OKT is primarily an assault on Britain's ruling strata. And only secondly about the Kremlin's campaign to control Russian organized crime much as they subdued the oligarchs a decade earlier: "Share with us, or else!" The oligarchs complied, fled abroad or were jailed. Dealing with Russia's crime syndicates is harder. They are age-old brotherhoods of "honourable criminals" ("vory") living by strict codes whereby talking to, let alone dealing with the State is a sin punishable by death. But in this novel this Russian version of "omertá" is breached somewhere, somehow: Russia's seven richest and best-organized crime syndicates make a deal with the Kremlin. But there is one major obstacle. His name is Dima, which is short for Dimitri, an honourable criminal since the age of 14, who survived 15 years in ice-cold Kolyma, and has since worked his way up to become the world's best money launderer on behalf of himself and the Seven Brotherhoods. Now he is doomed because he knows too much and is not willing to sell out, deal with the State. He is a blunt, bearlike, forceful, emotional, desperate Russian with only days or weeks to live once he has signed over his private business empire to the Seven Brotherhoods and disclosed where he he hid their tens of billions of loot, when the book starts. From his refuge on the island of Antigua Dima makes a last-ditch effort to save at least his family by challenging young Oxford lecturer Peregrine ("Perry") Makepiece to a game of tennis. Perry and his lawyer girlfriend Gail fall prey to the charms of Dima and his mournful extended family. Perry pens down what Dima tells him about his life and works, because he wants a deal with the British government to save his family in exchange for a full account of his awesome whitewashing career, hoping Perry is a British spy or knows one. Perry's 28-page account, when he and Gail return home, does reach British intelligence. But... I hope this rich book is not JLC's parting shot at writing, because OKT is in my humble opinion his best. The context and descriptions are like watching a film, the characters and dialogues are great and the moral implications of this tale go beyond anything JLC has written before.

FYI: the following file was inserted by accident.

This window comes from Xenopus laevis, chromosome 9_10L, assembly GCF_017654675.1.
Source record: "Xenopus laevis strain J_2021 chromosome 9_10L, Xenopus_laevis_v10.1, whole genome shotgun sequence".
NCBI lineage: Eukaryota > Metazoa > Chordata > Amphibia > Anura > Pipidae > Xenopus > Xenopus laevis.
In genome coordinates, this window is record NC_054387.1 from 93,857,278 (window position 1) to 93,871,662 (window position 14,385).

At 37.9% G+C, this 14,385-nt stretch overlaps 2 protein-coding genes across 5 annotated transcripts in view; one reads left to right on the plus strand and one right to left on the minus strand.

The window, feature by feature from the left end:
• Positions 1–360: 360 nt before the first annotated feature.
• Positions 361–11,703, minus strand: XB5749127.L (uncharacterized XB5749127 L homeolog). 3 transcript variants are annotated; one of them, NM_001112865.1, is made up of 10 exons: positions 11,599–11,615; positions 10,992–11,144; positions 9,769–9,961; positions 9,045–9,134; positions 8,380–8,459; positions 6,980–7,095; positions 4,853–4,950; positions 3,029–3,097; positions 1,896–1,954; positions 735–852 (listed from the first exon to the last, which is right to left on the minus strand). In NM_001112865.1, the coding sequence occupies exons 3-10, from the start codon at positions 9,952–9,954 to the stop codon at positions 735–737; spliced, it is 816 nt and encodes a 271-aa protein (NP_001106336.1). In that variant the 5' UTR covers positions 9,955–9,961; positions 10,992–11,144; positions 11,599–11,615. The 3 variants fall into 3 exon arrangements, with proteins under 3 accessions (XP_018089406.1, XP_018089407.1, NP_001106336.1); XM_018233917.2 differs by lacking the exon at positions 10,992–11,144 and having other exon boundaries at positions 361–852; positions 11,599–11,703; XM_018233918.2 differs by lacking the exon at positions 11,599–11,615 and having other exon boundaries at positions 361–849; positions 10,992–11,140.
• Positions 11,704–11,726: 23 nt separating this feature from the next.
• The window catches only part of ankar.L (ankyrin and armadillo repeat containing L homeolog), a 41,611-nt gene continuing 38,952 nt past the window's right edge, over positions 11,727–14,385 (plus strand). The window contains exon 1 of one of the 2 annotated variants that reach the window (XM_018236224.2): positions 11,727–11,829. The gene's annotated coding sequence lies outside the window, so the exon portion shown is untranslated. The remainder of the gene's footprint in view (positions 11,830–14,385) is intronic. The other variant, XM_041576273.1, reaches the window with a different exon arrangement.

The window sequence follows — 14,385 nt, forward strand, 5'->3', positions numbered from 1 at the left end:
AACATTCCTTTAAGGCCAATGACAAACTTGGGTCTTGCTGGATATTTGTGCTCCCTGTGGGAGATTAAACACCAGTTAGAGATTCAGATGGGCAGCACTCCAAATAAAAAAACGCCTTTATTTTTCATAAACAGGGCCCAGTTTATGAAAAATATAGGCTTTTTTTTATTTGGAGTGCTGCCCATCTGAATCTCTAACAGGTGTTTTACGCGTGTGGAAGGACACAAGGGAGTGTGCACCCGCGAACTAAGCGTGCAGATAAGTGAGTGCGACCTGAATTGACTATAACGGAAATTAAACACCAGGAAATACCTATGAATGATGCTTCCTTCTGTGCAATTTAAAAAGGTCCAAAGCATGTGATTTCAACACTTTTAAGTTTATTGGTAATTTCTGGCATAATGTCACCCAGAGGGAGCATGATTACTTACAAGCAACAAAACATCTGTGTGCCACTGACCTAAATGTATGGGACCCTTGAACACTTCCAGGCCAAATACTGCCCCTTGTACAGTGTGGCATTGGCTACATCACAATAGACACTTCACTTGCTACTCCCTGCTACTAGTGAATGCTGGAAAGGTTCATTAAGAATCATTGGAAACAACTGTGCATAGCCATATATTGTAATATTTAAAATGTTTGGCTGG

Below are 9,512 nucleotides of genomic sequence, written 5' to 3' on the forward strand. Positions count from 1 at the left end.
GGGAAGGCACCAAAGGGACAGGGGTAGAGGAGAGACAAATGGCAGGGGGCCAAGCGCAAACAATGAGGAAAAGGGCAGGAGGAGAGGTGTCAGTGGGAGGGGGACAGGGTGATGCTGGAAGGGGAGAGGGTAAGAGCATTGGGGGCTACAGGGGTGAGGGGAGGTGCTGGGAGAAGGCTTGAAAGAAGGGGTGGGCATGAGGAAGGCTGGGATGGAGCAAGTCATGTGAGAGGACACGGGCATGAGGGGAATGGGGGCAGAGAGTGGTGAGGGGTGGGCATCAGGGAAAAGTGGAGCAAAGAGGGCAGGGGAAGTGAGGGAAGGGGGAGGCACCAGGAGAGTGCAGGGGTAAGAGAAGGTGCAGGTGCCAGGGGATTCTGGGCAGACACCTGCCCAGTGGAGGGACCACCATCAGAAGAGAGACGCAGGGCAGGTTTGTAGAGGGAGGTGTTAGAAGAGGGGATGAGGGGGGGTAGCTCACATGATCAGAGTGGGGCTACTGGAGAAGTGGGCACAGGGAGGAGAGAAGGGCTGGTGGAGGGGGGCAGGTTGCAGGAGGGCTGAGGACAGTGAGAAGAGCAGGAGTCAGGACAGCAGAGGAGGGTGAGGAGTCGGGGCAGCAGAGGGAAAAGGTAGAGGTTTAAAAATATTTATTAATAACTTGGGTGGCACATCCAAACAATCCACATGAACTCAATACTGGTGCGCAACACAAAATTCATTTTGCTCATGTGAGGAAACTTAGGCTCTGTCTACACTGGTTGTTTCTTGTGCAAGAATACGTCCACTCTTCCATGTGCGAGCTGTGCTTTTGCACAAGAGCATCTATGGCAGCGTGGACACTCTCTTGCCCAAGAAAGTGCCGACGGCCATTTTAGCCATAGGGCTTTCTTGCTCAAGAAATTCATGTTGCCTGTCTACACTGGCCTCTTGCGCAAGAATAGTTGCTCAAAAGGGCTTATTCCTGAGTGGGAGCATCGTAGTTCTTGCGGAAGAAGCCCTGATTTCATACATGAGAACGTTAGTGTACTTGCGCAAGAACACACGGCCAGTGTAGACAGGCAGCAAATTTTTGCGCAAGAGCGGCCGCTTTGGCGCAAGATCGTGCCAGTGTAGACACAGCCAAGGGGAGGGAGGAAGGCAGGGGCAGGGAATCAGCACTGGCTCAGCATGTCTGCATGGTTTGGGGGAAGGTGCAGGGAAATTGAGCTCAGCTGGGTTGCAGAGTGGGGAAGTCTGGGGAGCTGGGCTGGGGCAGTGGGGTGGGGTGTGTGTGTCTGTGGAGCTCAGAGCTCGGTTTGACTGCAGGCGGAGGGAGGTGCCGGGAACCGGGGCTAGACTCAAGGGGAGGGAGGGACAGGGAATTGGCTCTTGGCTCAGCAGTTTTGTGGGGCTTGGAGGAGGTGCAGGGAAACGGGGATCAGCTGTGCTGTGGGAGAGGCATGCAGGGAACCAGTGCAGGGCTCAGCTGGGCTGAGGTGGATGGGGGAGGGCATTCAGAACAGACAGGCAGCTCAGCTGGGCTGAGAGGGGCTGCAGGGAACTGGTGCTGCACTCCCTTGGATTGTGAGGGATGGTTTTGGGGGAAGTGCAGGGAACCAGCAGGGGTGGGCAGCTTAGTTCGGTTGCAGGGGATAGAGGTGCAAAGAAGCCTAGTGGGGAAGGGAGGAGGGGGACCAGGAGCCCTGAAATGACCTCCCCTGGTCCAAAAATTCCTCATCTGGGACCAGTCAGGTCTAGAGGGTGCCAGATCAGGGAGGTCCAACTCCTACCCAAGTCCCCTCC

OKT is a square assault on corruption and rent-seeking behaviour by key members of Britain's establishment in government, parliament, the press, and esp. the sacred square mile of the City, where blood money of many types and provenances is banked, invested, transferred at lightning speed to fresher pastures and back again, for no purpose or wider benefit to wider humanity. The Square Mile and its many paid advocates welcome the establishment of the banking arm of the Arena Conglomerate of the Seven Brotherhoods warmly, with its promise of bringing hundreds of billions to London and of plentiful investments in moribund industries in a near-bankrupt country. Very rich and deep book. True masterpiece.